The‌ ‌Weeknd’s‌ ‌“Dawn‌ ‌FM”‌ ‌brings‌ ‌disco-pop‌ ‌to‌ ‌the‌ ‌21st‌ ‌century‌

Hanna Jaeger, copy editor

“Looking back is a bitch, isn’t it?” R&B legend Quincy Jones chuckles at the end of “A Tale by Quincy,” a spoken-word interlude in the middle of The Weeknd’s darkly energetic new album, “Dawn FM.” It’s an apt motto for Abel Tesfaye’s fifth studio album, which follows the 31-year-old superstar through an early morning self-reflection session set against a shimmering set of synths and driving, danceable percussion. On “Dawn FM,” The Weeknd continues his reign as this generation’s prince of pop while paying homage to 80s disco-pop royalty.

Tesfaye has come a long way from his early mixtapes, the gritty and more-than-suggestive collection known as the “Trilogy.” Since their releases in 2011, The Weeknd has shattered several Billboard records, played a Super Bowl halftime show, and become one of the best-selling artists of all time. Over the last decade, Tesfaye has developed a formula for creating consistently interesting, catchy, and lucrative music without having to compromise his artistic integrity. He exercises this formula on “Dawn FM,” a mosaic in which every track adds to a broad, conceptual picture, yet is just as effective as an individual piece of art. 

On the introductory title track, the listener is beckoned into the album’s world with a subtle synth and the sounds of birds chirping. The ambient, atmospheric aura that weaves throughout the tracklist is the clear influence of producer Daniel Lopatin, better known as experimental electronic artist Oneohtrix Point Never. Lopatin’s contributions give the album a sort of grandiose, cinematic quality that is irresistibly engrossing. “‘Cause after the light, is it dark? Is it dark all alone?” Tesfaye asks, with heavenly vocals, giving a preview to the questions regarding love, lust, and loneliness he will come to ask. From there, the voice of a charismatic disc jockey (none other than actor Jim Carrey) invites the listener to come into the light and enjoy an hour of commercial “free-yourself” music. Carrey interjects throughout the album to remind the audience not to let the bangers distract them, that this is a singular vision, an interconnected narrative project. 

From there, we are taken into an incredible run of club-ready smash-hits, some of which will surely be unavoidable on Top 40 radio for the coming months. The Depeche Mode-inspired “Gasoline” describes a relationship being uprooted by addiction to a set of 80s electronic drums and endlessly rising and cascading synths. Without overanalyzing, it provides a dark but danceable beat, but when reading into the lyrics, the song depicts an alarming tale of a man essentially seeking annihilation. “How Do I Make You Love Me?” and “Take My Breath” show Tesfaye paying his respects to the original king, Michael Jackson with his smooth falsetto and pulsing bass-beats, and legendary pop producer Max Martin’s presence on the tracks cement them as infectious pop perfection. The intersection of Martin’s formulaic but always-successful style and Lopatin’s experimental tendencies is a surprising one, but births a host of chart-killing tracks with an avant-garde spin. They’re catchy, but not nauseatingly so, and are sonically complex enough to warrant multiple listens.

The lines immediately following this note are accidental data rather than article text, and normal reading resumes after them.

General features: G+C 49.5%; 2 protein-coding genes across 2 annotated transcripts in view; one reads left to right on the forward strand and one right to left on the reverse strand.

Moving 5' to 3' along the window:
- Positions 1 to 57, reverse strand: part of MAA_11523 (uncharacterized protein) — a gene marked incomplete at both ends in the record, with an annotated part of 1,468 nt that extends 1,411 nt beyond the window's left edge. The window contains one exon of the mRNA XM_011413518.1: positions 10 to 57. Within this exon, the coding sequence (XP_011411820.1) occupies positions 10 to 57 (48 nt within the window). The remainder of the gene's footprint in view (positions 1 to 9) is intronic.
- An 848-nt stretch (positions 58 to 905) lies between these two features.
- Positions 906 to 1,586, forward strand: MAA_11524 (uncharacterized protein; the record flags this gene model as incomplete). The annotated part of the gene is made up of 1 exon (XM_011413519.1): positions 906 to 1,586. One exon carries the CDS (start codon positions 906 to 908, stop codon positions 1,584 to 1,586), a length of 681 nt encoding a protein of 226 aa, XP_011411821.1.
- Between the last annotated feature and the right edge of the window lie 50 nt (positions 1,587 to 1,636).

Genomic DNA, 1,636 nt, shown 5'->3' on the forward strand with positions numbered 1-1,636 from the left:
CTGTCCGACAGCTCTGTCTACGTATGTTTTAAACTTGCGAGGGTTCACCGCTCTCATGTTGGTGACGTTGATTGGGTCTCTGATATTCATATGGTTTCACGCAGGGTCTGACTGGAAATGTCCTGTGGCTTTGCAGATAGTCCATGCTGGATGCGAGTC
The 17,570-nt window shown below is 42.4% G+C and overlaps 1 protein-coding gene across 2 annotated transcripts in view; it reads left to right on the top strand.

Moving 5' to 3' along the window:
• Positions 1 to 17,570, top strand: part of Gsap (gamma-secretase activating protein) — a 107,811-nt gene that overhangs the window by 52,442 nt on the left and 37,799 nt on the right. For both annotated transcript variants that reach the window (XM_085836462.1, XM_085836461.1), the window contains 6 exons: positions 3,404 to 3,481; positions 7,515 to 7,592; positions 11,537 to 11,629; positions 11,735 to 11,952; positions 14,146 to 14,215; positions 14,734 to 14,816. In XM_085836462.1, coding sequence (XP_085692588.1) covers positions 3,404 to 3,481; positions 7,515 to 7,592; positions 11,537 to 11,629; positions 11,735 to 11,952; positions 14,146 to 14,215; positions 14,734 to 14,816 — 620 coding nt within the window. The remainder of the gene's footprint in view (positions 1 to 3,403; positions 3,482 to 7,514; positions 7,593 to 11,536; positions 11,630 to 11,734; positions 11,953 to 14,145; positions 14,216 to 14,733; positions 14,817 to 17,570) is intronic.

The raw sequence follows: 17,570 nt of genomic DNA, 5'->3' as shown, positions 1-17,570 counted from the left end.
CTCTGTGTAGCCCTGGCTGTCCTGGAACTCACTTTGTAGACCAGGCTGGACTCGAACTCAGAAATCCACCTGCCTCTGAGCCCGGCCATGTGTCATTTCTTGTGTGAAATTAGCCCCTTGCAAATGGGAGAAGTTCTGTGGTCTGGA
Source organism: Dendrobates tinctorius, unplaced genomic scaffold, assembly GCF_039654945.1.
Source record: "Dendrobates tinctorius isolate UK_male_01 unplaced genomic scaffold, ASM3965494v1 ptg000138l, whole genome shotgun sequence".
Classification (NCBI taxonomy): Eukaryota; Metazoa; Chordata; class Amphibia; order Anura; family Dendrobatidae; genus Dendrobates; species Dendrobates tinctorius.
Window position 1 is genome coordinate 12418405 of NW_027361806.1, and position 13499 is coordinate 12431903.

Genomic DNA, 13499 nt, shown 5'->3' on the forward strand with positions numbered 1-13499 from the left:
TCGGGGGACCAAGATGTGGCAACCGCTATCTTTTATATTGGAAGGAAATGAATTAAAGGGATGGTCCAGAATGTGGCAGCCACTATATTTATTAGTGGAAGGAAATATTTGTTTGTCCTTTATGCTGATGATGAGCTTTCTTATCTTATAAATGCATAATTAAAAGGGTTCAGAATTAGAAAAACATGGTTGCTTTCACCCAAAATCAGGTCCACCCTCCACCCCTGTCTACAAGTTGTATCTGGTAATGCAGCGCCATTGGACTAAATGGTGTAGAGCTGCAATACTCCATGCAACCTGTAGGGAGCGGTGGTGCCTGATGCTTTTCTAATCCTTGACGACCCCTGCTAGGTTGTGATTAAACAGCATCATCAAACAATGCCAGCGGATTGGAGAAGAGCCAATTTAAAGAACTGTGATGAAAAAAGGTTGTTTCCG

The features on the albums are spare but strong. Tyler, the Creator makes an appearance on “Here We Go…Again,” a track clearly tailored for him, with its use of cutesy, twinkling bells and soulful, seductive chords. His low, always somewhat aggressive flow both complements and contrasts Tesfaye’s candied croon as he shows his apprehension towards committing to a relationship, “You gon’ sign this prenup.” The aforementioned Quincy Jones interlude involves the iconic artist looking back on his troubled upbringing and how his memories permeate into his current life. That is what Tesfaye ultimately aims to convey; without reflection, we end up in harmful, destructive cycles. 

Individually, the songs on “Dawn FM” are perfect fodder for a night of going hard and losing yourself in a good time. As a full album, however,  “Dawn FM” takes another shape, as an immersive, emotional experience. Tesfaye’s lyricism is simple, but often heartbreaking, painting himself as a man giving up on trying to be better. It’s his storytelling that makes the album more than a plethora of dance-pop hits; it’s an introspective personal statement that just so happens to make you want to bust a major move.